Saturday, July 28, 2012


Use what talents you possess; the woods would be very silent if no birds sang except those that sang best. ~Henry van Dyke

When you aim for perfection, you discover it's a moving target. ~George Fisher

These quotes really speak to me today."It's perfect!" My two year old daughter exclaimed, proudly holding a drawing she created in art class. A part of me delighted in her present-centered joy and self -esteem. Another part of me cringed as I wondered if she knows the meaning of the word "perfect" at such a tender age. For many of us , perfectionism is a tool we use to postpone our dreams and procrastinate. Many people I talk to are waiting for those "perfect" conditions to start writing their book, find a soulmate or change careers. Time and experience have taught me that conditions are rarely perfect for beginning any endeavor. As a working mom, I have no desire or time for the old perfectionism that I used to embrace. Sometimes I overcook dinner, don chipped nail polish or leave the house with my hair disheveled. My new goal is to see the perfection in every day, instead of trying to make every day perfect.

How do you define perfect?
How can you eliminate perfectionism in your own life and write the book of your dreams?
 Aileen McCabe-Maucher is the author of the book "The Inner Peace Diet" which was published by Penguin Books and released in December 2008. Aileen is a licensed clinical social worker and psychotherapist who has helped many people find inner peace and discover their unique life purpose. Aileen has worked for over fifteen years as a licensed psychotherapist and registered nurse providing individual and group counseling to a diverse client population. Aileen is currently pursuing a doctorate at the University of Pennsylvania and writing her third book.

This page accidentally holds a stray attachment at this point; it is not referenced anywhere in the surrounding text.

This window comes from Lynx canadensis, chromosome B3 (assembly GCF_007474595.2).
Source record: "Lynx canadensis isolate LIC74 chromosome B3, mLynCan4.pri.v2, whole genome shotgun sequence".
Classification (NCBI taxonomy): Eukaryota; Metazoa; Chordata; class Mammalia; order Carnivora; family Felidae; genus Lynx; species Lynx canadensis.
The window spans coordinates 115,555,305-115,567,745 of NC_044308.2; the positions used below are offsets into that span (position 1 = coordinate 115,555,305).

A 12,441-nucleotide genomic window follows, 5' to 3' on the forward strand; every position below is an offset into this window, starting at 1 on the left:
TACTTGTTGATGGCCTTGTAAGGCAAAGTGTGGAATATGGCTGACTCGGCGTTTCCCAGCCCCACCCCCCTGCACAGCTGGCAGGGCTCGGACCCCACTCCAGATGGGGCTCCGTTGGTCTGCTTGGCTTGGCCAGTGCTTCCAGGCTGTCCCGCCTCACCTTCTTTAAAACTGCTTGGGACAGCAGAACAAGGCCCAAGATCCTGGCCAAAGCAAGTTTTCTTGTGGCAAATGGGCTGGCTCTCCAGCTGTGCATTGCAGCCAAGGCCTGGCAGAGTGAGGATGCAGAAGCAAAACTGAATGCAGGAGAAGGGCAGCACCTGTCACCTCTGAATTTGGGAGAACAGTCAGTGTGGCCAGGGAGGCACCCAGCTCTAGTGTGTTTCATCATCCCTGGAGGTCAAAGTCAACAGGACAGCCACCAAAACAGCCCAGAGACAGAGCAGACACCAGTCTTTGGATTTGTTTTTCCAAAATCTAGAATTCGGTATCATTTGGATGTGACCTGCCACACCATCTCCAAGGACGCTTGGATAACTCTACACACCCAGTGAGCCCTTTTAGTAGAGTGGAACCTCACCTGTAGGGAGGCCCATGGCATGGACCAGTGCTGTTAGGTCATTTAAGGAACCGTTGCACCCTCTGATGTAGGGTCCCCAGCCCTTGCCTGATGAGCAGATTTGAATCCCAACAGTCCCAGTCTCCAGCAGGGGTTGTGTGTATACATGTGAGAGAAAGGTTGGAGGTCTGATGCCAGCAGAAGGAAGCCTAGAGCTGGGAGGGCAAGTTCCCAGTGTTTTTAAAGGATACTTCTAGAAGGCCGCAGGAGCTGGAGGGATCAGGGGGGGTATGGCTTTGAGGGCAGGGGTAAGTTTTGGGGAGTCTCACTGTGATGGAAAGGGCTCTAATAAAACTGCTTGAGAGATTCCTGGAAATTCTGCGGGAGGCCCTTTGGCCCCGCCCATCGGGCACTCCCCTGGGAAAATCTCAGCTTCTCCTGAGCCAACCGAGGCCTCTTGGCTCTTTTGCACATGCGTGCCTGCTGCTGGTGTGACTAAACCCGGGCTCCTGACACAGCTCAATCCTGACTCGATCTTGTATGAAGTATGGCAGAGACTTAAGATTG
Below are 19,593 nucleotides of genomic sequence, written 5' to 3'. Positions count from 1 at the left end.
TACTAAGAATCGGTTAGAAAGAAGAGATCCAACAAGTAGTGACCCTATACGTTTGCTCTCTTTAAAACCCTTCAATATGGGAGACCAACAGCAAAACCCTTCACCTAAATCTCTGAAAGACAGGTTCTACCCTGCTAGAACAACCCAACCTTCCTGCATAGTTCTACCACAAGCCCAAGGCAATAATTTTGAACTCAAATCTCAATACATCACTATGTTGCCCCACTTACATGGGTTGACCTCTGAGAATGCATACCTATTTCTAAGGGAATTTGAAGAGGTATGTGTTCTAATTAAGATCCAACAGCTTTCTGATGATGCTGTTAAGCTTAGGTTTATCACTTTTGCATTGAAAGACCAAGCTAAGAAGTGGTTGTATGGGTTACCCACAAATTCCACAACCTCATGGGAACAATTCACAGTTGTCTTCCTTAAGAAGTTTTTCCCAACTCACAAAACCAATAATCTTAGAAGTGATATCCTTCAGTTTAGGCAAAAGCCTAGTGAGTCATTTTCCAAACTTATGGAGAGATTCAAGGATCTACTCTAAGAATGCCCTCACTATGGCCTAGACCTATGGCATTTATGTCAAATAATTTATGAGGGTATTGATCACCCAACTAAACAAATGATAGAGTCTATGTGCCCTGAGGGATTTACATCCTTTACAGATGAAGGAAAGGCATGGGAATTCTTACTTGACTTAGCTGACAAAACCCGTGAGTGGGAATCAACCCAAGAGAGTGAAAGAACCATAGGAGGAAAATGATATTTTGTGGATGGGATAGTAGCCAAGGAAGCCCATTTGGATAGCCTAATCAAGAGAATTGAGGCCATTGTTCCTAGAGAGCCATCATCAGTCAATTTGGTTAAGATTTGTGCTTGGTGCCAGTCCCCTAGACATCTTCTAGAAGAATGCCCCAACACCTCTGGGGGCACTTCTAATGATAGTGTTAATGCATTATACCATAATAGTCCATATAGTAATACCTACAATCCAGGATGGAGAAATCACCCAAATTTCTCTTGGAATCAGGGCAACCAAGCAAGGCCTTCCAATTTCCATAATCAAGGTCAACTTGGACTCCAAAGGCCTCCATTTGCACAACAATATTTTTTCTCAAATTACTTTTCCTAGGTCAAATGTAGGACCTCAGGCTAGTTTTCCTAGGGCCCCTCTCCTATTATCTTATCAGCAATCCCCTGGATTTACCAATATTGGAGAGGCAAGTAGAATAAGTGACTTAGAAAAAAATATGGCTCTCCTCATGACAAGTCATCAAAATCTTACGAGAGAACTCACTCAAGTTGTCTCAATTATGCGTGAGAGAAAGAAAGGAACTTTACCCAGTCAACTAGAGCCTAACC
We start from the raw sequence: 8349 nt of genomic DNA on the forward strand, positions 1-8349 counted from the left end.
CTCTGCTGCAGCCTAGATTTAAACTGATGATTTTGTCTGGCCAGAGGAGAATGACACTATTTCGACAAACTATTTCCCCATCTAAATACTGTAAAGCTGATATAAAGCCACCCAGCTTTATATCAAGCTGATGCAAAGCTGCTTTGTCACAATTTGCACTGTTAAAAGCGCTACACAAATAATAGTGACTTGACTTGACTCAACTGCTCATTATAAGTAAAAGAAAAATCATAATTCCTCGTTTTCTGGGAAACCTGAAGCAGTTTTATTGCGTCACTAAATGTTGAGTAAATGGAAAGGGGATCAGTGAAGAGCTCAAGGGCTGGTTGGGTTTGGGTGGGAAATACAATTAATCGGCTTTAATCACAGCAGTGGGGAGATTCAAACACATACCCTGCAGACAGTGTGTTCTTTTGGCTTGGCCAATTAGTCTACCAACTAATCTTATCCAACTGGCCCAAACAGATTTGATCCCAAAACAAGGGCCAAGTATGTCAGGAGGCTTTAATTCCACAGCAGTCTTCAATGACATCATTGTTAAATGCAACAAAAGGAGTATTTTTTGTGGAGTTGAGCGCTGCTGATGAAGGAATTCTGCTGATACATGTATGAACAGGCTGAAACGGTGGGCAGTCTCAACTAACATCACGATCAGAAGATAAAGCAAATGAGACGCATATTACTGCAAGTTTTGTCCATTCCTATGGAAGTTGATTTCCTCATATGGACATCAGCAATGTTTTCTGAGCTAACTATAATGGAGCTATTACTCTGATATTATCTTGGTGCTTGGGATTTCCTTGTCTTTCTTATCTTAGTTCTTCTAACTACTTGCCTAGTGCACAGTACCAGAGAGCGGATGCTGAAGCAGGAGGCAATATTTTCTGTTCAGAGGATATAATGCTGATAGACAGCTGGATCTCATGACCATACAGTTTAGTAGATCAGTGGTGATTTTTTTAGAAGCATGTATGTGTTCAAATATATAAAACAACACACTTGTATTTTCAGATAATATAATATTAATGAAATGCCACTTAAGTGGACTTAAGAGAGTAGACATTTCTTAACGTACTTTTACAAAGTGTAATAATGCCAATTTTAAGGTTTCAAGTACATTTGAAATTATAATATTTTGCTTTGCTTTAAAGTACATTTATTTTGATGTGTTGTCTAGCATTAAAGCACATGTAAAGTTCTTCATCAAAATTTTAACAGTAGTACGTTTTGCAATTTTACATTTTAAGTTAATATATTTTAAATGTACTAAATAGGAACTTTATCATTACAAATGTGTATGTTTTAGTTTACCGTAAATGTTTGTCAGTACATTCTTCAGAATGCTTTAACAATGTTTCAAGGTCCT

Visit to get your free Inner Peace Diet ecourse/mini book today.


Faye Tollison said...

The perfect message. I edited and rewrote my first book to death because I wanted it perfect. I should have been writing on my second book, and if I had not gotten so tired of rewriting and editing, I guess I'd still be trying to make that book perfect. So now I'm writing my second book, and I know it will never be perfect. No book is, but I'll do the best that I can. Our readers don't pay attention to all the imperfections that we tend to see in our writing. As long as we can write a good story, they are happy.

Faye M. Tollison
Upcoming books: THE BIBLE MURDERS
Member of: Sisters in Crime
Writers on the Move

Mary Jo Guglielmo said...

Aileen, What a wonderful way to put it. "To see the perfection in every day." A willingness to take action, even if it is not perfect will get one a lot farther, then waiting for the perfect action to take.

Mary Jo Guglielmo

Magdalena Ball said...

I agree Aileen, and nicely put. "Perfect" is an absolute term which is anything but absolute - it's a shifting and subjective goal. I think with writing the best thing is to just continue working - to see writing as a practice - and leave aside questions of quality until after it's finished. Otherwise 'performance anxiety' and arbitrary judgements on what is, and isn't perfect can paralyse us. It's the worst form of block.

Karen Cioffi said...

Aileen, I love Fisher's quote and your quote. That is an amazing way to look at perfection: see the perfection in every day, instead of trying to make every day perfect. Boy, are those words to live by!

And, they pertain so easily to writing, as Maggie brings out.

Kathleen Moulton said...

I would imagine that some of our perfection comes from learning that query letters, manuscripts, etc., must be perfect. As with anything else, I suppose balance is key - don't let the perfection squelch our creativity.



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